The overall metabolism and beneficial effects of phytosterols have been well defined (Ling and Jones, 1995; Law, 2000; Katan et al., 2003; Normen et al., 2006; Abumweis and Jones 2007; AbuMweis et al., 2008a, 2008b). Phytosterols occur naturally in plants either esterified with fatty acids in the cell membranes or in free form within the cells (Beck et al., 2007). After ingestion, phytosterols, like cholesterol and other lipids, are emulsified by bile salts secreted into the small intestine to form micelles for digestion. After micelle formation, the esterified phytosterols are hydrolyzed to free phytosterols probably by cholesterol esterase and pancreatic lipase enzymes (Normen et al., 2006). Free phytosterols are then absorbed into enterocytes by ATP-binding cassette transporters that are encoded by ABC G5 and G8 genes, which are also involved in cholesterol absorption (Igel et al., 2003). In the enterocytes, these compounds become esterified to fatty acids by acyl-CoA cholesterol acyltransferases, and combined with cholesterol, triacylglycerol and apolipoproteins to form chylomicrons (Gylling et al., 2006). The chylomicrons are secreted into the lymph and then transferred to the bloodstream, where they are transformed to chylomicron remnants after the uptake of triacylglycerol by cells and transported to the liver. In the liver, the phytosterols may either be used for synthesis of bile salts (Hamada et al., 2007) or be incorporated into very low-density lipoproteins and be secreted into the blood, from where they are converted to low-density lipoproteins and presented to cells for uptake (Sanders et al., 2000; Gylling et al., 2006; Hamada et al., 2007). In the tissues, phytosterols are incorporated into the cell membranes (Awad et al., 2004) and have been found to be highly concentrated in the lungs, adrenal cortex, intestinal epithelia and ovaries (Sanders et al., 2000). Phytosterols that are either not taken up by cells or secreted back into the blood by cells are transported to the liver, from where they are excreted into the bile (Sanders et al., 2000).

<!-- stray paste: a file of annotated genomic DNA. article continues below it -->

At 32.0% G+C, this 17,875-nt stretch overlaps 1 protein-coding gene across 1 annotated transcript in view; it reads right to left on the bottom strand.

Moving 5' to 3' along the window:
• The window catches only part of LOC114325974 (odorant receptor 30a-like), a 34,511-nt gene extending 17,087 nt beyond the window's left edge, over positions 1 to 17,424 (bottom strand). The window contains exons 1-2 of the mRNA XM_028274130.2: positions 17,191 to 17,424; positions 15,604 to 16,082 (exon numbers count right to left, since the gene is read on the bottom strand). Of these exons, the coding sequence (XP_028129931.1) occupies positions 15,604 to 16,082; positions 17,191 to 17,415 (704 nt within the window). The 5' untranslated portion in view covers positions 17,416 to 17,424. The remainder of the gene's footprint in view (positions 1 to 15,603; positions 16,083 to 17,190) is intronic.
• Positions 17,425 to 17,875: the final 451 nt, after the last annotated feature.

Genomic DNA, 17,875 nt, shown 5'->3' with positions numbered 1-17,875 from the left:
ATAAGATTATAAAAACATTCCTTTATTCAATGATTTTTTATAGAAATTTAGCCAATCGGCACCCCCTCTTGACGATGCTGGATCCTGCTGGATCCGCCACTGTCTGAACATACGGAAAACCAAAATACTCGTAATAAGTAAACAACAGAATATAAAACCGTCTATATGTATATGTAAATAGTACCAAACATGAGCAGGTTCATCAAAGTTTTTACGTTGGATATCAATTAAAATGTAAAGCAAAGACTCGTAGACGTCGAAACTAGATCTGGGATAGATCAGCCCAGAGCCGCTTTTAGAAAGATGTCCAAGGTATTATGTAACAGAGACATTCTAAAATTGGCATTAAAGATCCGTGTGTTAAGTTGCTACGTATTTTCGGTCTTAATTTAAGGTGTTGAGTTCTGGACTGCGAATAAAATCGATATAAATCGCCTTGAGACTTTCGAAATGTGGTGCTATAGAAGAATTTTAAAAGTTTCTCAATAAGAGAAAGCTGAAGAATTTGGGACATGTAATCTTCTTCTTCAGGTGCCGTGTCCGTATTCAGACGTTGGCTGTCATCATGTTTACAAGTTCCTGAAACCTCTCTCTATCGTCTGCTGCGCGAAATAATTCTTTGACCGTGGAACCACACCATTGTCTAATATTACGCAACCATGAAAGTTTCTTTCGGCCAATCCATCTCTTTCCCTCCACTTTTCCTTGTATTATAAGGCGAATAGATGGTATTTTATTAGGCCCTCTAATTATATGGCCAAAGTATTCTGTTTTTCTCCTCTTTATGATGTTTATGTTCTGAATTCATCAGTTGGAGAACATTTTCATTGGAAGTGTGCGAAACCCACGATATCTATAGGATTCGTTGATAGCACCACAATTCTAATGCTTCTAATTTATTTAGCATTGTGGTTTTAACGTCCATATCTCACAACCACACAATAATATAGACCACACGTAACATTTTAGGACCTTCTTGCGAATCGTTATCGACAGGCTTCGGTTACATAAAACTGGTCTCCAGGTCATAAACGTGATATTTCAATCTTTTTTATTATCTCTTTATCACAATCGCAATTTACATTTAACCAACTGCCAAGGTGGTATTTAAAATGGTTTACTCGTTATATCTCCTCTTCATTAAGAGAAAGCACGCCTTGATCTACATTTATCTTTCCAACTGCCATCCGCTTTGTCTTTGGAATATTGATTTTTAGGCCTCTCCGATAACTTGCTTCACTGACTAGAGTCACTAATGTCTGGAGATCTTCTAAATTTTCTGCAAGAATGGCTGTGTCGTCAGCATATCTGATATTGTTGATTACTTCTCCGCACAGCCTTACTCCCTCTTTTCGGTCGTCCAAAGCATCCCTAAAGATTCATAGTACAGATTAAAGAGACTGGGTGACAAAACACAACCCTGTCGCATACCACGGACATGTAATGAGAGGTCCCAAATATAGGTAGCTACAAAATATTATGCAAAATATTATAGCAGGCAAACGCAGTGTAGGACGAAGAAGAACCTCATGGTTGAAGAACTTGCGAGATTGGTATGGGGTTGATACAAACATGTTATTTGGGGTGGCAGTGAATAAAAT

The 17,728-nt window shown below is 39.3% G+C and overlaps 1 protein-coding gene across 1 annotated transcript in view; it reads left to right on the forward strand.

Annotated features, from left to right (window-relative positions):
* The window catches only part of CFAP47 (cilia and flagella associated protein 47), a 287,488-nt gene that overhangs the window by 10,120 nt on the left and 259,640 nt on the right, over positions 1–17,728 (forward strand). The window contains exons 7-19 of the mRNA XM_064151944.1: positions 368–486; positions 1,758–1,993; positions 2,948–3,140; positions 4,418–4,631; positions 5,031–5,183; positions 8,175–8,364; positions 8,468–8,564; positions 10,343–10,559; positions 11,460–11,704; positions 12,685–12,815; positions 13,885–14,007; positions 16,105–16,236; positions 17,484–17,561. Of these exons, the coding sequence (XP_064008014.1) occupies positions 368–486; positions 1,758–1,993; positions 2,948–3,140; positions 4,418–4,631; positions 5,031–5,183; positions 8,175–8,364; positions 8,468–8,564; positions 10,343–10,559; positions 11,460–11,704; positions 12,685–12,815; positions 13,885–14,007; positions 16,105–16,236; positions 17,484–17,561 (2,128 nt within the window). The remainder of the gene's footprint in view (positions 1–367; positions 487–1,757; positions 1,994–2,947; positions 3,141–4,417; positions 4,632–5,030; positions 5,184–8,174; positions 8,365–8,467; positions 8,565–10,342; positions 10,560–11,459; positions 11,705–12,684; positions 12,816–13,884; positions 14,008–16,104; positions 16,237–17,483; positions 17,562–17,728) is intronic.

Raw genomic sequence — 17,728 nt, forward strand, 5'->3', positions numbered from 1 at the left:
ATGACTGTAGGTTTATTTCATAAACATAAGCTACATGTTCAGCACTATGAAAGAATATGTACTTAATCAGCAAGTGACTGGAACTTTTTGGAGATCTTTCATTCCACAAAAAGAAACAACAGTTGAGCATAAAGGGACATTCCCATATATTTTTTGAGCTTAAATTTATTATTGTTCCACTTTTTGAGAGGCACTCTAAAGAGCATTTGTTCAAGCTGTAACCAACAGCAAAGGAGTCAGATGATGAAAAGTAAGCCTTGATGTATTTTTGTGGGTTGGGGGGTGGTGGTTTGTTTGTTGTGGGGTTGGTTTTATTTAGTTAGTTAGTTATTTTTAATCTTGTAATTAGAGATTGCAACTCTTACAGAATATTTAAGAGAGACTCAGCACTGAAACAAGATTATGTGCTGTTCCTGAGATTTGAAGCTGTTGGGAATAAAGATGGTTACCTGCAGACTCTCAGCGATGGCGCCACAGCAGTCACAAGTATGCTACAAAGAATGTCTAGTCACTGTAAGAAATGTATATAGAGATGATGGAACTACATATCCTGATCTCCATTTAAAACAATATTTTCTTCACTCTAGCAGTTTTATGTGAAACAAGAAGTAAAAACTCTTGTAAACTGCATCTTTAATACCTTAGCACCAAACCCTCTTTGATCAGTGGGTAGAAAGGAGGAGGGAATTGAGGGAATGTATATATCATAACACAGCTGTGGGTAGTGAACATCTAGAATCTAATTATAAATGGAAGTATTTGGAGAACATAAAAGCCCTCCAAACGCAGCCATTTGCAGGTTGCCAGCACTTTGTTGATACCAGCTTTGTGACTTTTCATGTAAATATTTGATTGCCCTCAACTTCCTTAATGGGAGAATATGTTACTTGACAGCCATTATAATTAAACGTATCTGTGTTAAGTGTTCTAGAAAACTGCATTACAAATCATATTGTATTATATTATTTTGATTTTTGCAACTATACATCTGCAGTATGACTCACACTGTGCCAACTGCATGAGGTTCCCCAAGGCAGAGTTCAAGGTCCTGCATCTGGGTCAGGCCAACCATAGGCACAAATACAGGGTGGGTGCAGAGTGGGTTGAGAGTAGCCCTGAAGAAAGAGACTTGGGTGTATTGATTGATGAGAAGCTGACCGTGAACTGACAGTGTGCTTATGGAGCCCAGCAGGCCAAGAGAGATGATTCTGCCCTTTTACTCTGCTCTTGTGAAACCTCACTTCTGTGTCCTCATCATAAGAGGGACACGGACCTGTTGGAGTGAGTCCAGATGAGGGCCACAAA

The transport of phytosterols from the lumen into intestinal enterocytes is lower than that of cholesterol and is dependent on the structure of the phytosterol (Ostlund et al., 2002). For instance, Ostlund et al. (2002) observed 0.512, 1.89, 0.0441 and 0.155% absorption for sitosterol, campesterol, sitostanol and campestanol, respectively, in humans, whereas Sanders et al. (2000) observed 27, 4, 13, 1 and 2% absorption for cholesterol, sitosterol, campesterol, sitostanol and campestanol, respectively. These data suggest that absorption of campesterol is higher than that of sitosterol, and that absorption of phytosterols is in general higher than that of the corresponding stanols.
Effect of phytosterol intake on cancer development in humans and animals
Consumption of phytosterols has been shown to inhibit various forms of cancer. Mendilaharsu et al. (1998) carried out a case–control study with 463 subjects with newly diagnosed primary lung cancer and 465 hospitalized controls in Uruguay to determine the effect of phytosterol intake on lung carcinogenesis within 3 years. Phytosterol consumption was associated with reduced risk of the cancer by approximately 50%, after correcting for factors including tobacco smoking, vegetables, fruits and antioxidant substances, known to be confounders. High consumption of phytosterols and low consumption of other factors that were also found to reduce the risk of lung cancer, including carotene and flavonoids, resulted in reduced risk of the cancer by 38%.